chapter  7
46 Pages

Vectors and Vector Spaces

WithGarrett Birkhoff, Saunders Mac Lane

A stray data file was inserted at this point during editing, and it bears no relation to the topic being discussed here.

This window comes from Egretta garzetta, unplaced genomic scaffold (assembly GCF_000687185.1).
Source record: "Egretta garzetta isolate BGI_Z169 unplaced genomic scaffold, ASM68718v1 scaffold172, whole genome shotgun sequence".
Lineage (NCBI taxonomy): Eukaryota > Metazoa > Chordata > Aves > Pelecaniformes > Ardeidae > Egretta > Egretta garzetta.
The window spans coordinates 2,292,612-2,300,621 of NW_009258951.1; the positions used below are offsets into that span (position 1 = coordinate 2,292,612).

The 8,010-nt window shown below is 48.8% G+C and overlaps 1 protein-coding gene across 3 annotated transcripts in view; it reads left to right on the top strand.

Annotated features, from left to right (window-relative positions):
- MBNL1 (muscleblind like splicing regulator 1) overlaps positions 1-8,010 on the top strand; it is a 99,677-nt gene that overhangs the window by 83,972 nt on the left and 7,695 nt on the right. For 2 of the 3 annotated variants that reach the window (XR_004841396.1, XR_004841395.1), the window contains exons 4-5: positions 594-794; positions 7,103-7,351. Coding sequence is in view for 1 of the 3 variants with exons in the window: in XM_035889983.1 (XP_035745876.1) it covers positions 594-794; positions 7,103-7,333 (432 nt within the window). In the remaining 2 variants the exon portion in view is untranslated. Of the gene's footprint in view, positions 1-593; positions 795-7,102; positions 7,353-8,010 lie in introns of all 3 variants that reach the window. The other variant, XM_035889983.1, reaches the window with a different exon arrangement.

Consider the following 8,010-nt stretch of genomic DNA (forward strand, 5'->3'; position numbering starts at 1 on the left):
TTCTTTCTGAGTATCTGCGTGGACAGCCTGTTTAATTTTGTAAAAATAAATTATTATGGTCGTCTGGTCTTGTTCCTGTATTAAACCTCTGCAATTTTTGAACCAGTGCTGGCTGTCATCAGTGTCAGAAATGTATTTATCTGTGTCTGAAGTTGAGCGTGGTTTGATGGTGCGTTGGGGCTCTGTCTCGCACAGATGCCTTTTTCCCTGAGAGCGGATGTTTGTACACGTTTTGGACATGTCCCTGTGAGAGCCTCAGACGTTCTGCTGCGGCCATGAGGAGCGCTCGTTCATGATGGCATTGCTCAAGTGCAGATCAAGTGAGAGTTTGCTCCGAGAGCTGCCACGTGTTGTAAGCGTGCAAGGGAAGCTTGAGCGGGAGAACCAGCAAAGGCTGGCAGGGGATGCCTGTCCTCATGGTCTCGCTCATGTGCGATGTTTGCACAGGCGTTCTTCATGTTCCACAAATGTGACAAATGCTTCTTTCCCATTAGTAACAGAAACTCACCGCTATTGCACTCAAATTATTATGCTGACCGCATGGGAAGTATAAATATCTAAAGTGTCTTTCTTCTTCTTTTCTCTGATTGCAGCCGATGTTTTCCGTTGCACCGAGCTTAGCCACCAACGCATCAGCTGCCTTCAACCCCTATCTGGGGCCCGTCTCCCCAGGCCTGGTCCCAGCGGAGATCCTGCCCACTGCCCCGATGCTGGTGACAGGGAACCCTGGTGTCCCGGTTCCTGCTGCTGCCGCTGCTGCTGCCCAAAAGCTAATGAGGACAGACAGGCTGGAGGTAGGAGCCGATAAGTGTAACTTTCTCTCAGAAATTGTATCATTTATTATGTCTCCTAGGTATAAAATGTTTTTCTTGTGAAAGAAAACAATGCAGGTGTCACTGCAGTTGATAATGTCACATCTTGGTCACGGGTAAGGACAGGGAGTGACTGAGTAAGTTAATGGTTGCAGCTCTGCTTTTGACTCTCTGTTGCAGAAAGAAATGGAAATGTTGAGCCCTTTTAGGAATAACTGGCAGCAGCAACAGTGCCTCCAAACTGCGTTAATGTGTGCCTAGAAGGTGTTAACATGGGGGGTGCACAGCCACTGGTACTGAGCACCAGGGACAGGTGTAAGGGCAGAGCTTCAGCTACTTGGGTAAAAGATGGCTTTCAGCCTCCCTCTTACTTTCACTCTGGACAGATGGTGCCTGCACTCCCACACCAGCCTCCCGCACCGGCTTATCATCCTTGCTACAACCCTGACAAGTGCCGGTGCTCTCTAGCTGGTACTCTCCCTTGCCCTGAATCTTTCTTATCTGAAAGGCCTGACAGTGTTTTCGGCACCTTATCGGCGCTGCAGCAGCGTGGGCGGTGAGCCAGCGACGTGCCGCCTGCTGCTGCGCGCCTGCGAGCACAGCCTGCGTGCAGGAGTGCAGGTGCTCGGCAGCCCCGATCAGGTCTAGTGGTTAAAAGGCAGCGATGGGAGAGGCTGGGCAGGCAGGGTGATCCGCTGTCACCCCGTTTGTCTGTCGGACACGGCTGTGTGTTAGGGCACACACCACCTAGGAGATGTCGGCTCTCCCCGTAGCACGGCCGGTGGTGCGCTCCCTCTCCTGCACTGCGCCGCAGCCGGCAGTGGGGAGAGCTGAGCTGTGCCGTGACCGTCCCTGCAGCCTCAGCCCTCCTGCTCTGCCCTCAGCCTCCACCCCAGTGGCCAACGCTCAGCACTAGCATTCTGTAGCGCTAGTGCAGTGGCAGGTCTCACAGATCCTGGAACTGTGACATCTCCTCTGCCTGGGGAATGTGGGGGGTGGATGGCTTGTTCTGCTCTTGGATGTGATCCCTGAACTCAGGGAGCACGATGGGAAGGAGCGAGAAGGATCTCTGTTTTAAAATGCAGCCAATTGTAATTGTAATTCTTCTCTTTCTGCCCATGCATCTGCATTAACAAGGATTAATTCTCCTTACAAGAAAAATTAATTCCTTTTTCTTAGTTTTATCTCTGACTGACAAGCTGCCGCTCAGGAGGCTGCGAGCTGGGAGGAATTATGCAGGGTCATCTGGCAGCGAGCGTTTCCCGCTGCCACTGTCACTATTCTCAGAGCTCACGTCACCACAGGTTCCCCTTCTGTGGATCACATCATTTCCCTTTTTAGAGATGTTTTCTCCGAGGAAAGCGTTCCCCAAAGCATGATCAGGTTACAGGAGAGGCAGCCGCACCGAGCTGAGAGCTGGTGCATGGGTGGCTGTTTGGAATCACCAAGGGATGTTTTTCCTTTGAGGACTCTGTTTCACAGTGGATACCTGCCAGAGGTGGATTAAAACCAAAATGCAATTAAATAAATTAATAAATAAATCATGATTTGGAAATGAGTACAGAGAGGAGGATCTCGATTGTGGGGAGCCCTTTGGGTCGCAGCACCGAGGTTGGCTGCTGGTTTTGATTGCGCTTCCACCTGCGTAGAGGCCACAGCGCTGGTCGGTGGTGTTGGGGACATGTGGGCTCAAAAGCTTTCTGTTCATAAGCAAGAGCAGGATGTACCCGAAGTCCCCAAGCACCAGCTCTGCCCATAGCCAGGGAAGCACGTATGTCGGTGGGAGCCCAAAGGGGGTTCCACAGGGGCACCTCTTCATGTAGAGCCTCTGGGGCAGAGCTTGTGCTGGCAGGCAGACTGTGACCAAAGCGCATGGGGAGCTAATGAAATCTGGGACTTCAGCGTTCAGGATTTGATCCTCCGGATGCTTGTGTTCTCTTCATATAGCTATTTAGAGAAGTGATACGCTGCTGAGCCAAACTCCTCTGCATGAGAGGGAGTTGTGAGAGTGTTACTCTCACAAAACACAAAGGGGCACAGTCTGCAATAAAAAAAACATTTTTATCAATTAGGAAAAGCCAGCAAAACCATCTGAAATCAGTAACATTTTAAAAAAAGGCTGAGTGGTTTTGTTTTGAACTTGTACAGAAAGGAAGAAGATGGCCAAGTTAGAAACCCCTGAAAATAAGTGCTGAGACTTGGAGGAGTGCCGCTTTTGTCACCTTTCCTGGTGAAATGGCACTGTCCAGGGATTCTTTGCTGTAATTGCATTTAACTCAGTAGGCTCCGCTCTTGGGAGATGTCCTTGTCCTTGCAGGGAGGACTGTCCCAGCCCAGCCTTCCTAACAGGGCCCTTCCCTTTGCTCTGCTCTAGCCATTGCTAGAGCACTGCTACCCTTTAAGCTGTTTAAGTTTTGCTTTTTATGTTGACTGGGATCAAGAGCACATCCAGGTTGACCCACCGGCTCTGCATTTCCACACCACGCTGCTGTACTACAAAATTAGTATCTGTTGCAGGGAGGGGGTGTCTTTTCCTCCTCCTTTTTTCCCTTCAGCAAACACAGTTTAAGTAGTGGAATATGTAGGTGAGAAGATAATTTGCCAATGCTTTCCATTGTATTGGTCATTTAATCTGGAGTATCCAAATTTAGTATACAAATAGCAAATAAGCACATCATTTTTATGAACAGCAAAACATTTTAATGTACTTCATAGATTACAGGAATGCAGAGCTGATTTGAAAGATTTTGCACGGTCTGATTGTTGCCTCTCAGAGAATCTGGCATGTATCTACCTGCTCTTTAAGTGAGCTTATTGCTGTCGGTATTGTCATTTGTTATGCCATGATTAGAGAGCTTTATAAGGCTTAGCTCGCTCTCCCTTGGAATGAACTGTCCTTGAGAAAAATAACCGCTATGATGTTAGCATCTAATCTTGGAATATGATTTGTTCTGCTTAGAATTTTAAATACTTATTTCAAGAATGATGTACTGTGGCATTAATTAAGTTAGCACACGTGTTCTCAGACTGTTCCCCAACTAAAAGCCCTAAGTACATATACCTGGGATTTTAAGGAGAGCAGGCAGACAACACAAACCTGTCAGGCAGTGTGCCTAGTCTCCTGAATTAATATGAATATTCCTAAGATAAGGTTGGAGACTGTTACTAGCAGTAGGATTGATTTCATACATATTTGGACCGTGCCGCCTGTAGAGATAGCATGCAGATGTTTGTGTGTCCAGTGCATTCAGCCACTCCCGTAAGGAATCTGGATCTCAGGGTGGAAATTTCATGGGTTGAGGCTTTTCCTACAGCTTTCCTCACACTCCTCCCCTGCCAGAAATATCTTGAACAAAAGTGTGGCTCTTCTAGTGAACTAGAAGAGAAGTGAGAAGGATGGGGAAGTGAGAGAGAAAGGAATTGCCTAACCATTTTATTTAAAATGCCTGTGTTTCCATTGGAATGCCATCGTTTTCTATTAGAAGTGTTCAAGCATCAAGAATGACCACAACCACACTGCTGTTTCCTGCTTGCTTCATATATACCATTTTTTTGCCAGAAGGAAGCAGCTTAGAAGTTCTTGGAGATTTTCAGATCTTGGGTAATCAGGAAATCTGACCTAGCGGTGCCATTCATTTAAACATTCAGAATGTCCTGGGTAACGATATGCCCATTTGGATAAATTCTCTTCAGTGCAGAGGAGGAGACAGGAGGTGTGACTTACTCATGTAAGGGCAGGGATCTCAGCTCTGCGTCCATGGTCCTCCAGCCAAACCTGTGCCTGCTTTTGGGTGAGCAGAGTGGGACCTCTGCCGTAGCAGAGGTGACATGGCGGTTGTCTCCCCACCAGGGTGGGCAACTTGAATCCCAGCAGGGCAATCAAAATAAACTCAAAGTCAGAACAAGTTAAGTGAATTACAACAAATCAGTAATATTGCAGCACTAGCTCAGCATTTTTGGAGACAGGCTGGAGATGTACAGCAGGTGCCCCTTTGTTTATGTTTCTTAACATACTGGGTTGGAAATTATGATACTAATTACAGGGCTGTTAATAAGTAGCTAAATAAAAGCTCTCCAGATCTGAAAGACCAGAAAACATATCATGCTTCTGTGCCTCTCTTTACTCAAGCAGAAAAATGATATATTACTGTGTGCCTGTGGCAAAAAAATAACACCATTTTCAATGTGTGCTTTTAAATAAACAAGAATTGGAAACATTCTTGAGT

In physics there arise quantities called vectors which are not merely numbers, but which have direction as well as magnitude. Thus a parallel displacement in the plane depends for its effect not only on the distance but also on the direction of displacement. It may conveniently be represented by an arrow a of the proper length and direction. The combined effect of two such displacements a and ß, executed one after another, is a third "total" displacement ?. If ß is applied after by placing the origin of the arrow ß at the terminus of a, then the combined displacement ? = a + ß is the arrow leading from the origin of a to the terminus of ß. This is the diagonal of the parallelogram with sides a and ß. This rule for finding a + ß is the so-called parallelogram law for the addition of vectors.